o Ct. says that this would open the flood gates if this class was made to be a special
class, everyone would be suspect class.
o Ct. determines unconstitutional even under rational basis because irrational
prejudice no justified reason.
Classifications based on race- suspect classifications
Dred Scott v. Sanford
Dred Scott was a slave that was taken from a slave state to a free state. Scott sued for
freedom.
o Ct. rules that Dred Scott is not a citizen, property only and therefore not entitled
to sue.
o This case made the Missouri Compromise unconstitutional. Under the constitution
slavery is protected property.
o Never expressly overruled, but overruled by the 14th amendment
1865: 13th amendment freed slaves
1868: 14th amendment created EP, overruled Dred Scott

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Classifications based on race are a suspect classification regardless of benefit or disadvantage


and therefore Strict Scrutiny applies
Demonstration existence of a race or national origin classification:
o On its face
o Discriminatory administration/impact (also requires proof of discr. purpose)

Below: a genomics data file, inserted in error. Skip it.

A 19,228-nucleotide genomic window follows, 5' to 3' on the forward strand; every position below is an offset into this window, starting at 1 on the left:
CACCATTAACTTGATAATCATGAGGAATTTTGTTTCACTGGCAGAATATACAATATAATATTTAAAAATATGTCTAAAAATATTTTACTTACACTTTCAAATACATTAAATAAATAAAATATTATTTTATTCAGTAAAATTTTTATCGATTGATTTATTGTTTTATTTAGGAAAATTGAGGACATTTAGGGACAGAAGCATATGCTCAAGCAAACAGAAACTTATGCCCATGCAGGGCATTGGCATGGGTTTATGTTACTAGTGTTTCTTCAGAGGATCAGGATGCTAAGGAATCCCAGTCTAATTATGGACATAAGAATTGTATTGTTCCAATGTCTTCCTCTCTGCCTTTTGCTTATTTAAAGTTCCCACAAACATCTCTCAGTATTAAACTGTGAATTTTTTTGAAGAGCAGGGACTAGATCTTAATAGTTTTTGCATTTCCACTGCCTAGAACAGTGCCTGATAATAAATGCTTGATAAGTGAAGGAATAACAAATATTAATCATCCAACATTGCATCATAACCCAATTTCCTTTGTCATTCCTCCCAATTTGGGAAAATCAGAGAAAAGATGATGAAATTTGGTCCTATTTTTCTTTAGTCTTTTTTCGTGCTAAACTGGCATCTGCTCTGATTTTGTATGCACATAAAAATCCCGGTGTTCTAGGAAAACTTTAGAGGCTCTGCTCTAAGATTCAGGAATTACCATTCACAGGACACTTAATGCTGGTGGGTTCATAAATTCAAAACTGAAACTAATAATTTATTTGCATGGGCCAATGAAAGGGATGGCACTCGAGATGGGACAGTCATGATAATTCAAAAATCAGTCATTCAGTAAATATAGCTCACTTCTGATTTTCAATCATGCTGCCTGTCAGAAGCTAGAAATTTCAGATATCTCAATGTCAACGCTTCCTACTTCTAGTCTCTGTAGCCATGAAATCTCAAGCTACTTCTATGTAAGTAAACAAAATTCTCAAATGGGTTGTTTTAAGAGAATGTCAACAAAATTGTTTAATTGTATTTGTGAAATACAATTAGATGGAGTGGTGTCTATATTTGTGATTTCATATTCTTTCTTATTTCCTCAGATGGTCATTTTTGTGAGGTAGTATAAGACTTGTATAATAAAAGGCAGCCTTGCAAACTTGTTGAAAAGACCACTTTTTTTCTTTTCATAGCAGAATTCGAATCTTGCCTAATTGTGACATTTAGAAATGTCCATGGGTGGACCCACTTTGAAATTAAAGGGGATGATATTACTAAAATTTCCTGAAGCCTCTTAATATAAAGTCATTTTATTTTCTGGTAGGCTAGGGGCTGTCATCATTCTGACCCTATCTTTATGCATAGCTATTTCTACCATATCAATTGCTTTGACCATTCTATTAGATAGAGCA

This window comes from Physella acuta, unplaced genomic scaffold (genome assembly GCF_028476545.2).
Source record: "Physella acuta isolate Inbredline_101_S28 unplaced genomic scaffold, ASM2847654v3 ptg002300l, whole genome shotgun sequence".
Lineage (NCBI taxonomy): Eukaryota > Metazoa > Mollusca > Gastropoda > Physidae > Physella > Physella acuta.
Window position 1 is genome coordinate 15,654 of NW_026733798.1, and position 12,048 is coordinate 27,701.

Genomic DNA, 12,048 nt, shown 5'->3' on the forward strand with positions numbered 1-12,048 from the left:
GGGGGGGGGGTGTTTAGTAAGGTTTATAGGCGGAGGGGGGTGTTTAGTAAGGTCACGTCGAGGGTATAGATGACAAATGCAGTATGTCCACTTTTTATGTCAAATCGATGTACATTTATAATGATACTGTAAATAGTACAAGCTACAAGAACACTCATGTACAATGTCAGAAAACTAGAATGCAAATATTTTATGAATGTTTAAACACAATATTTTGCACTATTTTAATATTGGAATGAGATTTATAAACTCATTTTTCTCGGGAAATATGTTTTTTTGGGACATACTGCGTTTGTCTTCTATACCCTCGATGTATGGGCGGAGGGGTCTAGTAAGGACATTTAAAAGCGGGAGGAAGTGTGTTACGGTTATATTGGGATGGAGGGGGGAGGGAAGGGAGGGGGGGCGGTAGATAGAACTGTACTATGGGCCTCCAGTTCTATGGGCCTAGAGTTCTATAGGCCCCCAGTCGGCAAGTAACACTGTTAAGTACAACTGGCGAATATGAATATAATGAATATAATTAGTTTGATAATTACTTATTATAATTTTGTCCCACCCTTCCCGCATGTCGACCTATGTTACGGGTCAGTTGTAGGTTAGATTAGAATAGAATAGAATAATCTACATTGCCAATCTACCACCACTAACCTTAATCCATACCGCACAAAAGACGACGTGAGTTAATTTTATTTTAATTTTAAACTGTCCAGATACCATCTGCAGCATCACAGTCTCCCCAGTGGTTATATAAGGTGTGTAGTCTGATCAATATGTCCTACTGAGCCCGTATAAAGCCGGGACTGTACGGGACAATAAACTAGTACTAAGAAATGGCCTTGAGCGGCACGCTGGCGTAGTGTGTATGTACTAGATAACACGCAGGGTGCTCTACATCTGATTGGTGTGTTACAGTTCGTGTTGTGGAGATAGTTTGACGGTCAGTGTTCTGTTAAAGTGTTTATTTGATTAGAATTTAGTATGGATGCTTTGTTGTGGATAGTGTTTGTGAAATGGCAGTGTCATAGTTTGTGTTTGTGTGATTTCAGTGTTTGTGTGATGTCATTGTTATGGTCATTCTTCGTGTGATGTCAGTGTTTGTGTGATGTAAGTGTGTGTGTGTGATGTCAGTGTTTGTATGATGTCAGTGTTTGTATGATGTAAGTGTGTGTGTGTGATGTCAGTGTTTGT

Korematsu v. United States


During WWII, exclusion order required all persons of Japanese ancestry to leave the
military area of the Western U.S. Korematsu was convicted of violating the order.
o Ct. upholds the law because it is impossible to separate and it was a time of war.
o Ct. gives deference to the military to determine what is best during a time of
emergency/war.
o Compelling interest: National Security
o Strict Scrutiny application articulated: All legal restrictions which curtail the civil
rights of a single racial group are immediately suspect. (pg 757)
o Dissent: Calls it legalization of racism; says no racial discrimination is
justifiable; race, and not emergency alone led to the exclusion order.
o Jackson Dissent: Supreme Court should not decide whether military make
reasonable judgment
Loving v. Virginia
Virginia statute made inter-racial marriages between whites and blacks illegal. State
claimed the purpose was to keep racial integrity and prevent corruption of blood, the